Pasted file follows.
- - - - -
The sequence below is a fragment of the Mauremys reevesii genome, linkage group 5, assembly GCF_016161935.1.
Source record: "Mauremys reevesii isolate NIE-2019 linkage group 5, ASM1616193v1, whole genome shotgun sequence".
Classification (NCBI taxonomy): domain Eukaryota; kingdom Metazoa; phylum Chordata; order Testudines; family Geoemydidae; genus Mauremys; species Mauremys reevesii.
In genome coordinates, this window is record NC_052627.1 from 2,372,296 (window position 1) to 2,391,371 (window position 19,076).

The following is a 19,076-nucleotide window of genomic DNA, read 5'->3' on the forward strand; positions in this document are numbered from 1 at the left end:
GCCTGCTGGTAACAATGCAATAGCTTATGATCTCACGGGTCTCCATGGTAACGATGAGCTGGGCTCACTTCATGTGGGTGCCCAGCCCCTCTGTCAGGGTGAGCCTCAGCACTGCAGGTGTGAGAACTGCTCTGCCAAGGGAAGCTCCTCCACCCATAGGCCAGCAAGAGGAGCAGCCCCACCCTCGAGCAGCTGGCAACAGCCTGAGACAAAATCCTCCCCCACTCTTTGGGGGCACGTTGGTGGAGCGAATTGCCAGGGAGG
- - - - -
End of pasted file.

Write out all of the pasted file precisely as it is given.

The sequence below is a fragment of the Mauremys reevesii genome, linkage group 5, assembly GCF_016161935.1.
Source record: "Mauremys reevesii isolate NIE-2019 linkage group 5, ASM1616193v1, whole genome shotgun sequence".
Classification (NCBI taxonomy): domain Eukaryota; kingdom Metazoa; phylum Chordata; order Testudines; family Geoemydidae; genus Mauremys; species Mauremys reevesii.
In genome coordinates, this window is record NC_052627.1 from 2,372,296 (window position 1) to 2,391,371 (window position 19,076).

The following is a 19,076-nucleotide window of genomic DNA, read 5'->3' on the forward strand; positions in this document are numbered from 1 at the left end:
GCCTGCTGGTAACAATGCAATAGCTTATGATCTCACGGGTCTCCATGGTAACGATGAGCTGGGCTCACTTCATGTGGGTGCCCAGCCCCTCTGTCAGGGTGAGCCTCAGCACTGCAGGTGTGAGAACTGCTCTGCCAAGGGAAGCTCCTCCACCCATAGGCCAGCAAGAGGAGCAGCCCCACCCTCGAGCAGCTGGCAACAGCCTGAGACAAAATCCTCCCCCACTCTTTGGGGGCACGTTGGTGGAGCGAATTGCCAGGGAGG